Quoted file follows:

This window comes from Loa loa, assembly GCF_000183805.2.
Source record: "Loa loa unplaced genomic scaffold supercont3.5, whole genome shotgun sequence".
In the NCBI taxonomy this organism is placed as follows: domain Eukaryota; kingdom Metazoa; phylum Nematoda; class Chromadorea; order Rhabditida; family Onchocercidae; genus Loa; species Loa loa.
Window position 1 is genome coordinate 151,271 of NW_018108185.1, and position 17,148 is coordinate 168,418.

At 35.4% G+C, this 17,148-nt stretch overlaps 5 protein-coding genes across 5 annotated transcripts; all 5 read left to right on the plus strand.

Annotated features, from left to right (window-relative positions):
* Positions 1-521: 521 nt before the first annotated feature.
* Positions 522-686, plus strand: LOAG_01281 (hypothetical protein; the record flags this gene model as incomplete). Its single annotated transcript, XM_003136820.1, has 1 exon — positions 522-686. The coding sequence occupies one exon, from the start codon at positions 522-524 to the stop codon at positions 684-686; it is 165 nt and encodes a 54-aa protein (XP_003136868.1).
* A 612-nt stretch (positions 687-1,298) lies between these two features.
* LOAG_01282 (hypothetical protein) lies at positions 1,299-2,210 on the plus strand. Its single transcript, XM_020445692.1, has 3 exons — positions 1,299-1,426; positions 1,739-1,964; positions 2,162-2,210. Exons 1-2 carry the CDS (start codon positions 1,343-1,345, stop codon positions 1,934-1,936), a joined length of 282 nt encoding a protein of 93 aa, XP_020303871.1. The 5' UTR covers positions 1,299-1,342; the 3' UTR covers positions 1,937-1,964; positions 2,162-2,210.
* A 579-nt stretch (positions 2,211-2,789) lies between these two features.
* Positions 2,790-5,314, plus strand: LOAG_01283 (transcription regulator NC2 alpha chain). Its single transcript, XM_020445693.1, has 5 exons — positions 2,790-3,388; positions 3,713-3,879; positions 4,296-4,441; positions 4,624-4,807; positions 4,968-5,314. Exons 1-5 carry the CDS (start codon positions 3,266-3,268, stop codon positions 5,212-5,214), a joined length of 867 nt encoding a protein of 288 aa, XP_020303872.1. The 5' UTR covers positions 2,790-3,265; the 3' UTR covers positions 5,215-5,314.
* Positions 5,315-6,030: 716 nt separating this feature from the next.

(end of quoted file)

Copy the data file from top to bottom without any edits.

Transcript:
This window comes from Loa loa, assembly GCF_000183805.2.
Source record: "Loa loa unplaced genomic scaffold supercont3.5, whole genome shotgun sequence".
In the NCBI taxonomy this organism is placed as follows: domain Eukaryota; kingdom Metazoa; phylum Nematoda; class Chromadorea; order Rhabditida; family Onchocercidae; genus Loa; species Loa loa.
Window position 1 is genome coordinate 151,271 of NW_018108185.1, and position 17,148 is coordinate 168,418.

At 35.4% G+C, this 17,148-nt stretch overlaps 5 protein-coding genes across 5 annotated transcripts; all 5 read left to right on the plus strand.

Annotated features, from left to right (window-relative positions):
* Positions 1-521: 521 nt before the first annotated feature.
* Positions 522-686, plus strand: LOAG_01281 (hypothetical protein; the record flags this gene model as incomplete). Its single annotated transcript, XM_003136820.1, has 1 exon — positions 522-686. The coding sequence occupies one exon, from the start codon at positions 522-524 to the stop codon at positions 684-686; it is 165 nt and encodes a 54-aa protein (XP_003136868.1).
* A 612-nt stretch (positions 687-1,298) lies between these two features.
* LOAG_01282 (hypothetical protein) lies at positions 1,299-2,210 on the plus strand. Its single transcript, XM_020445692.1, has 3 exons — positions 1,299-1,426; positions 1,739-1,964; positions 2,162-2,210. Exons 1-2 carry the CDS (start codon positions 1,343-1,345, stop codon positions 1,934-1,936), a joined length of 282 nt encoding a protein of 93 aa, XP_020303871.1. The 5' UTR covers positions 1,299-1,342; the 3' UTR covers positions 1,937-1,964; positions 2,162-2,210.
* A 579-nt stretch (positions 2,211-2,789) lies between these two features.
* Positions 2,790-5,314, plus strand: LOAG_01283 (transcription regulator NC2 alpha chain). Its single transcript, XM_020445693.1, has 5 exons — positions 2,790-3,388; positions 3,713-3,879; positions 4,296-4,441; positions 4,624-4,807; positions 4,968-5,314. Exons 1-5 carry the CDS (start codon positions 3,266-3,268, stop codon positions 5,212-5,214), a joined length of 867 nt encoding a protein of 288 aa, XP_020303872.1. The 5' UTR covers positions 2,790-3,265; the 3' UTR covers positions 5,215-5,314.
* Positions 5,315-6,030: 716 nt separating this feature from the next.